“What’s the deal with me having to sell all these tickets to play a show?”
I think “pay to play” is a controversial topic these days. In some parts of the county it’s pretty much unheard of. However here in northeast it is pretty much the only way to play some of the bigger rock clubs. I’ve been on both sides of the issue and I hope to give you (the band, artist, manager, etc) some insight on the practice.
Running a venue is so insanely expensive I can’t believe people actually still open them. I have been part of two separate groups who have tried to open venues and neither of them went very far. Everything about running a venue is costly; bartenders, security, sound guy, light guy, stage manager. All of these people get paid at the end of each night and they don’t come cheap. Insurance for a venue is astronomical, if you even can qualify for it. Now, before we start to feel too bad for the poor downtrodden venues owners, know that these guys can make all of their money back from five bad nights with one really good one.
When I was young band manager, I was often in the position where I’ve had to call friends and family begging to buy tickets. The first few times people either felt bad or had to (i.e. my parents) but then after a few months it became nearly impossible to sell any tickets. When we called up the venue to book a show we were told its simple, sell 150 tickets and you’re guaranteed to open for a “major act.” Being young and stupid we fell for it. We never managed to hit the magic 150, but we came close a few times and over the next few weeks we were able to bring out 100+ crowds to the monthly showcase. The final straw came when we were asked to play yet another Sunday showcase, but this time the promoter swore up and down if we could 100 people he would finally give us an opening slot. We didn’t realize that we were up against a major NFL playoff game. Needless to say, it was a disaster. We even made the big mistake of buying our own tickets to try and hit the magic 100 number. We fell into the trap that a lot of booking managers do to young bands and in the end it destroyed the band.
In the end we made them around $4,000 and we got to play a lot of Sunday matinee shows with 10 other bands also trying to get the big opening slot. Playing these types of shows month after month destroys your fan base, kills your merch sales and holds your band back. What most bands don’t know and I didn’t really learn until I started working at bigger rock venues, is that even if you are lucky enough to get that opening slot, you’re more than likely there to fix a mistake made by a talent buyer. From time to time buyers tend to over reach on shows. It’s up to booking managers to help fix these mistakes. A typical conversation I had while booking local bands on shows went something like this:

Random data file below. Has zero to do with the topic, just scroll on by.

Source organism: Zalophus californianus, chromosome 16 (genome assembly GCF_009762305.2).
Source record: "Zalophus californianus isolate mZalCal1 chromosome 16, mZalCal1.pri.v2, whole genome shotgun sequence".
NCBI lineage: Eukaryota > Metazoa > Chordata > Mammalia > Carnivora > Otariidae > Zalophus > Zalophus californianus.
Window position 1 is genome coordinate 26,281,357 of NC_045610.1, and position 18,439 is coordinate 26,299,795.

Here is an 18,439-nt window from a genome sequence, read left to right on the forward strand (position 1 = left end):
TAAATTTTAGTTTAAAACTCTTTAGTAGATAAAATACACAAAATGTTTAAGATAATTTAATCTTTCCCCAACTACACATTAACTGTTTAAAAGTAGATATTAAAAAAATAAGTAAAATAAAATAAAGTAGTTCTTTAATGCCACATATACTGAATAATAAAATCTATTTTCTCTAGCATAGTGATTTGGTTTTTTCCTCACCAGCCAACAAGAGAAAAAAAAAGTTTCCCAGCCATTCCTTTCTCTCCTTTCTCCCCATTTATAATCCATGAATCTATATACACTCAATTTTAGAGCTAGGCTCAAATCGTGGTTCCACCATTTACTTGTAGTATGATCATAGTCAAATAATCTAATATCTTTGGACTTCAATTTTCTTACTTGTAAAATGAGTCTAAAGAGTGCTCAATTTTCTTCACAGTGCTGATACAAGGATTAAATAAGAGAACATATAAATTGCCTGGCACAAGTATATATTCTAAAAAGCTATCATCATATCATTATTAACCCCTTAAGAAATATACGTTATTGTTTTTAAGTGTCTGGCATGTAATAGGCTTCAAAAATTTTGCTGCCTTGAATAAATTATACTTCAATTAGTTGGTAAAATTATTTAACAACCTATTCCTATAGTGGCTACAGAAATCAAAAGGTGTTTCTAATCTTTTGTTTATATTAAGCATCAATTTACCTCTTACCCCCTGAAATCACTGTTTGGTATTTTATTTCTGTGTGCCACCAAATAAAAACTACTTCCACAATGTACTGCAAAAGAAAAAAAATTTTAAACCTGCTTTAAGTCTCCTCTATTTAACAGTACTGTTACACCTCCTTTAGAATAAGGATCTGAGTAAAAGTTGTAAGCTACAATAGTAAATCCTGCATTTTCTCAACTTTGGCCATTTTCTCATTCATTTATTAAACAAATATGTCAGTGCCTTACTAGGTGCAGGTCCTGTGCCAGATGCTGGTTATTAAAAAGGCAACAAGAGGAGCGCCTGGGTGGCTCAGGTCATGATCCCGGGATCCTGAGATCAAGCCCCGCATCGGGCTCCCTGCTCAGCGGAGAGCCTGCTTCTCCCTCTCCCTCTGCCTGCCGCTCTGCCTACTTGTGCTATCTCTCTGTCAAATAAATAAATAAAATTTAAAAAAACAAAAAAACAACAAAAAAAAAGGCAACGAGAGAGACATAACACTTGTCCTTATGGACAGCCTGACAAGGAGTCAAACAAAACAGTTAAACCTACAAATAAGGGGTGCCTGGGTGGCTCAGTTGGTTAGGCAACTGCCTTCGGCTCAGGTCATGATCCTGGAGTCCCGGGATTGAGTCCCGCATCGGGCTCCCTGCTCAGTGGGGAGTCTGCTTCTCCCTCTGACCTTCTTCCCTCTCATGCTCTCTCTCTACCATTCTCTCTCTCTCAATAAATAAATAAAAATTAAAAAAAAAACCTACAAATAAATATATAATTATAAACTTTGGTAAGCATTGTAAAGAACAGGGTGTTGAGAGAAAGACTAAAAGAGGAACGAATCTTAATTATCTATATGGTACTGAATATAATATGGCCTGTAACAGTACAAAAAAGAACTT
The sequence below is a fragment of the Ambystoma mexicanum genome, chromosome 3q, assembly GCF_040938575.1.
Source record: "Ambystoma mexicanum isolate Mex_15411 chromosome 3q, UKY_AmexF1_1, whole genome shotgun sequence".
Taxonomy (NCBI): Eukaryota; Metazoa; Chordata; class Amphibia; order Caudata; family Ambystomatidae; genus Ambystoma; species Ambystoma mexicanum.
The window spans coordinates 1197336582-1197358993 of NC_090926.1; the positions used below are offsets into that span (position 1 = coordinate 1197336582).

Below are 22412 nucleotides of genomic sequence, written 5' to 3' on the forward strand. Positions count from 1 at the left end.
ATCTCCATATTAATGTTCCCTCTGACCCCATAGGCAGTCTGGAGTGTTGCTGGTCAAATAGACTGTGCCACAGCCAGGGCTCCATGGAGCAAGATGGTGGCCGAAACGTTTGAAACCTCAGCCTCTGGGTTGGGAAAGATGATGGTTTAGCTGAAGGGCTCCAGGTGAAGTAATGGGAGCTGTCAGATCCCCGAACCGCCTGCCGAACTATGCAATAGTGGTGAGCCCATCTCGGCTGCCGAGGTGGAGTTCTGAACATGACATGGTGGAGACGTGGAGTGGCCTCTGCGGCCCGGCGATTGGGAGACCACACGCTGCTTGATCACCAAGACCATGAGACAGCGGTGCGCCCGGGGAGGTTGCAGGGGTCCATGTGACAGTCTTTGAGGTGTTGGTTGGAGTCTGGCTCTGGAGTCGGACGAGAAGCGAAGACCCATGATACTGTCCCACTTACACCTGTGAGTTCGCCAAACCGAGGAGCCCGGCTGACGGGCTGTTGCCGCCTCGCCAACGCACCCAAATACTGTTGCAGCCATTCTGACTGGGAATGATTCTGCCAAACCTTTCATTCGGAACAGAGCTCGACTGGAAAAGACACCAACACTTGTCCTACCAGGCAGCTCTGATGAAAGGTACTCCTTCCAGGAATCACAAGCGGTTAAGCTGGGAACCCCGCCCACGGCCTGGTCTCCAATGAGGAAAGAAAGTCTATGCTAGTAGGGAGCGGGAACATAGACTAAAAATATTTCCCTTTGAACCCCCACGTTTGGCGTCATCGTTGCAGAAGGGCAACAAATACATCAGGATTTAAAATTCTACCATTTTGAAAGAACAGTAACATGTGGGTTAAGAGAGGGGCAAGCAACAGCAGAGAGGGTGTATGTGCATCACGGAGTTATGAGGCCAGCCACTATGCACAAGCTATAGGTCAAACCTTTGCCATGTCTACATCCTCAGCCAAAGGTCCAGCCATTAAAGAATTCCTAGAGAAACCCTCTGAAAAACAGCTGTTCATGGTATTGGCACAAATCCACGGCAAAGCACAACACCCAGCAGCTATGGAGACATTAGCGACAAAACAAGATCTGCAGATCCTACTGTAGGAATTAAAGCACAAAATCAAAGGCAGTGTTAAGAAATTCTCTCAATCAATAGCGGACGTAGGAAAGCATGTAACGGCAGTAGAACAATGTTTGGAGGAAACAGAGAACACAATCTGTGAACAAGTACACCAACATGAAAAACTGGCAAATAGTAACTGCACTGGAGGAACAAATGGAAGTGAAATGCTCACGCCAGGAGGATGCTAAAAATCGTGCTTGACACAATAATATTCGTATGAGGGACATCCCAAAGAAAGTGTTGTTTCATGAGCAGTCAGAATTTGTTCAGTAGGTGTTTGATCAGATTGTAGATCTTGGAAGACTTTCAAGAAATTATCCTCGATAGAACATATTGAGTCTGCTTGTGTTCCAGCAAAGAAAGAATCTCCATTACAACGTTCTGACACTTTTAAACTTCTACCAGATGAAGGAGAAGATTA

Buyer: Hey did you see the numbers on the show on the 24th?
Me: No, haven’t really seen them. How is it doing?
Buyer: It looks like someone is going to lose their job if the numbers don’t get better. What do you have?
Me: For the Meundo reunion tour….ummmm well I know these guys the JimJam Crew.
Buyer: How are they?
Buyer: How many can they do?
Me: 50 tickets easy
Buyer: Book them!
When you play a show at one of the bigger rock clubs, people take notes. In fact I have a book of band notes on just about every band I’ve booked. I have notes on tickets sold, how well the bar did, how you behaved and how your band played. Anything I thought would help me down the line, I wrote down. Information is worth money and I wasn’t about to take a risk on my job not knowing as much about each band as possible.
So what should you do if you’re faced with selling tickets for a show? Ultimately, the decision is up to you, the artist/band. If you call up a venue and they tell you they want 100 tickets for a showcase show, I would advise you to tell them to go jump off a bridge. I always felt an appropriate number of tickets to sell for a showcase is anywhere from 25-50. If you really can’t do at least 15 people, you might just want to keep playing in the basement. Hopefully this at least provides some insight into “pay for play” and I’m sure as we move along in this blog we’ll touch on it again.